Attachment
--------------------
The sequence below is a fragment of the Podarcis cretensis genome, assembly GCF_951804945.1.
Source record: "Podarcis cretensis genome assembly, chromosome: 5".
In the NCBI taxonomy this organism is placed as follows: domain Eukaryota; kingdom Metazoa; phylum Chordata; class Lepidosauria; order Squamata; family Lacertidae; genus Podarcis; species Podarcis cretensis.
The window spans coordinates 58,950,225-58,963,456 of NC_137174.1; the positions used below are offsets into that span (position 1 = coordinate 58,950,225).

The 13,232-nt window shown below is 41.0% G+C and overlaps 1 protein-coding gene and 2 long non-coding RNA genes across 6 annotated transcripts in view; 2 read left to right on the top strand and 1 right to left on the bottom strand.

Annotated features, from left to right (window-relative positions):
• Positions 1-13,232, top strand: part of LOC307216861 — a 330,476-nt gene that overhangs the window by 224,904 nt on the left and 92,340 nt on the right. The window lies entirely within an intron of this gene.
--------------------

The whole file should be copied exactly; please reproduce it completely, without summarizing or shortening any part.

The sequence below is a fragment of the Podarcis cretensis genome, assembly GCF_951804945.1.
Source record: "Podarcis cretensis genome assembly, chromosome: 5".
In the NCBI taxonomy this organism is placed as follows: domain Eukaryota; kingdom Metazoa; phylum Chordata; class Lepidosauria; order Squamata; family Lacertidae; genus Podarcis; species Podarcis cretensis.
The window spans coordinates 58,950,225-58,963,456 of NC_137174.1; the positions used below are offsets into that span (position 1 = coordinate 58,950,225).

The 13,232-nt window shown below is 41.0% G+C and overlaps 1 protein-coding gene and 2 long non-coding RNA genes across 6 annotated transcripts in view; 2 read left to right on the top strand and 1 right to left on the bottom strand.

Annotated features, from left to right (window-relative positions):
• Positions 1-13,232, top strand: part of LOC307216861 — a 330,476-nt gene that overhangs the window by 224,904 nt on the left and 92,340 nt on the right. The window lies entirely within an intron of this gene.